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Wednesday, Aug. 24, 2016

Solution is found right under our feet

Wednesday, July 13, 2005

I'm an advocate of the procrastinator's creed - if you wait long enough, a solution will find you. OK, so I made that up. But in some cases, it truly applies.

I've followed the discussions among downtown merchants and businesses recently concerning the possibility of changing Center Street to a one-way route. I have serious reservations about the plan but I'll accept that wiser heads will prevail.

Then just this morning, I'm reading some abstract news report out of Portland, Ore., and the solution hit me. So here's the background.

Researchers in Oregon have discovered that walking on smooth, rounded cobblestones for just a half-hour a day significantly lowers blood pressure. They made the discovery by taking a clue from the Chinese. It seems that in several Chinese cities, cobblestone streets are common. The residents walked and stood and exercised on these cobblestone thoroughfares on a daily basis. And wouldn't you know, those residents had vastly improved balance and lower blood pressure because of their daily ritual on the cobblestones.

OK, so far, so good.

Now if you'll recall, beneath the asphalt on much of our downtown streets lies the remains of turn-of-the-century bricks that mimic cobblestones. These now-smooth bricks were a picturesque and quaint part of our downtown until about three decades ago when - for a variety of reasons - they were covered with asphalt. In many areas, time has removed the asphalt and the bricks have resurfaced.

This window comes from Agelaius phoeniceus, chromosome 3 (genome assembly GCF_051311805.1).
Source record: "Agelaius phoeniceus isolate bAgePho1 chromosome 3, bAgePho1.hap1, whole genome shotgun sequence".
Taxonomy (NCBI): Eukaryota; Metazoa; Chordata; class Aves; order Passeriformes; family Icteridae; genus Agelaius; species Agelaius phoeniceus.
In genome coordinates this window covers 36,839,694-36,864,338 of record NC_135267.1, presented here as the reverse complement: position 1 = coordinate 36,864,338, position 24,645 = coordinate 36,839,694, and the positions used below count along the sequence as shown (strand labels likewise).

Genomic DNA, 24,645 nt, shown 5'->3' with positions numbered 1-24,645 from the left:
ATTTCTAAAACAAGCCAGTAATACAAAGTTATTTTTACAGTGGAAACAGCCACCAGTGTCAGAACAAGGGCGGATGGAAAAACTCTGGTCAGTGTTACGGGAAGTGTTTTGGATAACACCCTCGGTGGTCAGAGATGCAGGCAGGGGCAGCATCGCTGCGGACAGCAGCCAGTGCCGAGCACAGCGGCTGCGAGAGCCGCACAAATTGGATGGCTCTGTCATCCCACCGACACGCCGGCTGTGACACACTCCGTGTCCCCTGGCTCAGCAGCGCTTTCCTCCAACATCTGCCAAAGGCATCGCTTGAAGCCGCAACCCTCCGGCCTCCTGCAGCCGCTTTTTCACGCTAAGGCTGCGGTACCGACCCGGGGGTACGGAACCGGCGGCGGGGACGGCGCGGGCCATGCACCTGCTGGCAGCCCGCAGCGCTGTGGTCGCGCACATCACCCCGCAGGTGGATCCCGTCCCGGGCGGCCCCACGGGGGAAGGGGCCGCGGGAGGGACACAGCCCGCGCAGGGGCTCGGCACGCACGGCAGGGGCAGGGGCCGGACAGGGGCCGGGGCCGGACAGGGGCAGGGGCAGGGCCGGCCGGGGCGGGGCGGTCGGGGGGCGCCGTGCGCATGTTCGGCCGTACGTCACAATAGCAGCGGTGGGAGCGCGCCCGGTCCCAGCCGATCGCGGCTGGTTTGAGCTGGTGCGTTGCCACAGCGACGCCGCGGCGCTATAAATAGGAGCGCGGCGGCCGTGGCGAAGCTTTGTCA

So you now see the obvious. Cobblestones promote good health. The downtown is home to thousands of cobblestones. Eureka!

By removing the asphalt and repairing the bricks where needed, the downtown merchants can have the best of all worlds. People could potentially return downtown and stroll the streets, thus promoting good health and renewed pedestrian traffic downtown.

This idea may not solve whatever problem the merchants perceive with the path of Center Street, but it would put some polish on the downtown area and return it to the way it once was. Throw in some classy period light fixtures, maybe a bench or two and you have a quaint downtown shopping experience that would likely draw visitors to the businesses and the Depot.

And by strolling the health-promoting cobblestones, some of the merchants could lower their blood pressure that has risen sharply with the one-way discussion.

See, if you wait long enough, a solution just jumps out at you.

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